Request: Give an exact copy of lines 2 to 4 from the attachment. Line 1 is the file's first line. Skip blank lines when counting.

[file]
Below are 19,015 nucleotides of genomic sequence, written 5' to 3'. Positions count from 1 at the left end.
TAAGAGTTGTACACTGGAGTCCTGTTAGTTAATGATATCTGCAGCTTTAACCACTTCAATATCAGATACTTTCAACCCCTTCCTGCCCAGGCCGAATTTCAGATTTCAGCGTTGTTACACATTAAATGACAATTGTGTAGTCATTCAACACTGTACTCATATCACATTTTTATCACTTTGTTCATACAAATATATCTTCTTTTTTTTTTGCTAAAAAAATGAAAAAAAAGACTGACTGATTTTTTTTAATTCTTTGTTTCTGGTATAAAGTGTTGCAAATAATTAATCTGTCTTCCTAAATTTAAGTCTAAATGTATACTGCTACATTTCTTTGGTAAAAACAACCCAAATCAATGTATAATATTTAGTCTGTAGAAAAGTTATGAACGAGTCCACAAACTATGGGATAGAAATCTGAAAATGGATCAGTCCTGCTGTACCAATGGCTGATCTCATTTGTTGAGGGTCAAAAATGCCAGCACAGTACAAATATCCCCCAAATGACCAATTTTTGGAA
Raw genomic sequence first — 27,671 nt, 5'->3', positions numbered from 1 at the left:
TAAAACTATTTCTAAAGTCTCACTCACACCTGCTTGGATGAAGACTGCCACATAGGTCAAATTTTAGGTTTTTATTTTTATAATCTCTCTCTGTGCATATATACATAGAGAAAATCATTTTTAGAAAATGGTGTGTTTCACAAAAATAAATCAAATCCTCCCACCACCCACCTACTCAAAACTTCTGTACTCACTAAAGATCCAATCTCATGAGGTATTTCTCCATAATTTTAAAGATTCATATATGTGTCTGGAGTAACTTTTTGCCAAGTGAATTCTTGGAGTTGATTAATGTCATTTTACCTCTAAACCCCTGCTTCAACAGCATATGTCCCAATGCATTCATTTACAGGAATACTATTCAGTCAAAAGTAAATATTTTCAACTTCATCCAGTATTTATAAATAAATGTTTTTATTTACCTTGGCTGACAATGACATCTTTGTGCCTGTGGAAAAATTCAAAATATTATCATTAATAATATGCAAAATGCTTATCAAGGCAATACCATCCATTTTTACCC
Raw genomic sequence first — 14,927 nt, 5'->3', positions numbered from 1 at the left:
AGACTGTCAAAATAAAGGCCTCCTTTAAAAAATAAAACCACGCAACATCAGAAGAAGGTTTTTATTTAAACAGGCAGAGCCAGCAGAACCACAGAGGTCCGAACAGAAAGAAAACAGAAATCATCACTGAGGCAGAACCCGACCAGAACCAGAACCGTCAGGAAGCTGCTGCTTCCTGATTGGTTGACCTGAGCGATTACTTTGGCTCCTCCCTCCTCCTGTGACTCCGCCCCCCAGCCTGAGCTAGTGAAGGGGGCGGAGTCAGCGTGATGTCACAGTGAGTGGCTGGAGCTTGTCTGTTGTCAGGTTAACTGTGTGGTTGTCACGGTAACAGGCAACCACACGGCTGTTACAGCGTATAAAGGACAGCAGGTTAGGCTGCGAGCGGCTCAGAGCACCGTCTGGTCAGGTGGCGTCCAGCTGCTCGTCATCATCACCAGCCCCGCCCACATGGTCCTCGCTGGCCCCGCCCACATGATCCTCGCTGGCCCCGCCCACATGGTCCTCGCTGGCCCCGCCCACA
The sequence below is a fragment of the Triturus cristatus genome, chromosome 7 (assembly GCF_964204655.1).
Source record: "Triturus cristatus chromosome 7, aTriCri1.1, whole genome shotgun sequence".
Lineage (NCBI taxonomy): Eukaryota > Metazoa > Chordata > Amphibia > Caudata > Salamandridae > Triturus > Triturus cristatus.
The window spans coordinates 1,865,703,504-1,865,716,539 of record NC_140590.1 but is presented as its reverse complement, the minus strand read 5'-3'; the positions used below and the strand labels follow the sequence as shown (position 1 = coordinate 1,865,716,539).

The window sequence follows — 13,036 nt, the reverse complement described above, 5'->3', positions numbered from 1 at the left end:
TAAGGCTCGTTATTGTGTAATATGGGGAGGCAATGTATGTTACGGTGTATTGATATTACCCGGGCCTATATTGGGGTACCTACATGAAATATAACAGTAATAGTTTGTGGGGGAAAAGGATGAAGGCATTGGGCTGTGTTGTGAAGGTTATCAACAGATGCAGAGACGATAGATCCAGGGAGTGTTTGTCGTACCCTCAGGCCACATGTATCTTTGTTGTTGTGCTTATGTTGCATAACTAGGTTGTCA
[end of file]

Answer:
TAAGAGTTGTACACTGGAGTCCTGTTAGTTAATGATATCTGCAGCTTTAACCACTTCAATATCAGATACTTTCAACCCCTTCCTGCCCAGGCCGAATTTCAGATTTCAGCGTTGTTACACATTAAATGACAATTGTGTAGTCATTCAACACTGTACTCATATCACATTTTTATCACTTTGTTCATACAAATATATCTTCTTTTTTTTTTGCTAAAAAAATGAAAAAAAAGACTGACTGATTTTTTTTAATTCTTTGTTTCTGGTATAAAGTGTTGCAAATAATTAATCTGTCTTCCTAAATTTAAGTCTAAATGTATACTGCTACATTTCTTTGGTAAAAACAACCCAAATCAATGTATAATATTTAGTCTGTAGAAAAGTTATGAACGAGTCCACAAACTATGGGATAGAAATCTGAAAATGGATCAGTCCTGCTGTACCAATGGCTGATCTCATTTGTTGAGGGTCAAAAATGCCAGCACAGTACAAATATCCCCCAAATGACCAATTTTTGGAA
Raw genomic sequence first — 27,671 nt, 5'->3', positions numbered from 1 at the left:
TAAAACTATTTCTAAAGTCTCACTCACACCTGCTTGGATGAAGACTGCCACATAGGTCAAATTTTAGGTTTTTATTTTTATAATCTCTCTCTGTGCATATATACATAGAGAAAATCATTTTTAGAAAATGGTGTGTTTCACAAAAATAAATCAAATCCTCCCACCACCCACCTACTCAAAACTTCTGTACTCACTAAAGATCCAATCTCATGAGGTATTTCTCCATAATTTTAAAGATTCATATATGTGTCTGGAGTAACTTTTTGCCAAGTGAATTCTTGGAGTTGATTAATGTCATTTTACCTCTAAACCCCTGCTTCAACAGCATATGTCCCAATGCATTCATTTACAGGAATACTATTCAGTCAAAAGTAAATATTTTCAACTTCATCCAGTATTTATAAATAAATGTTTTTATTTACCTTGGCTGACAATGACATCTTTGTGCCTGTGGAAAAATTCAAAATATTATCATTAATAATATGCAAAATGCTTATCAAGGCAATACCATCCATTTTTACCC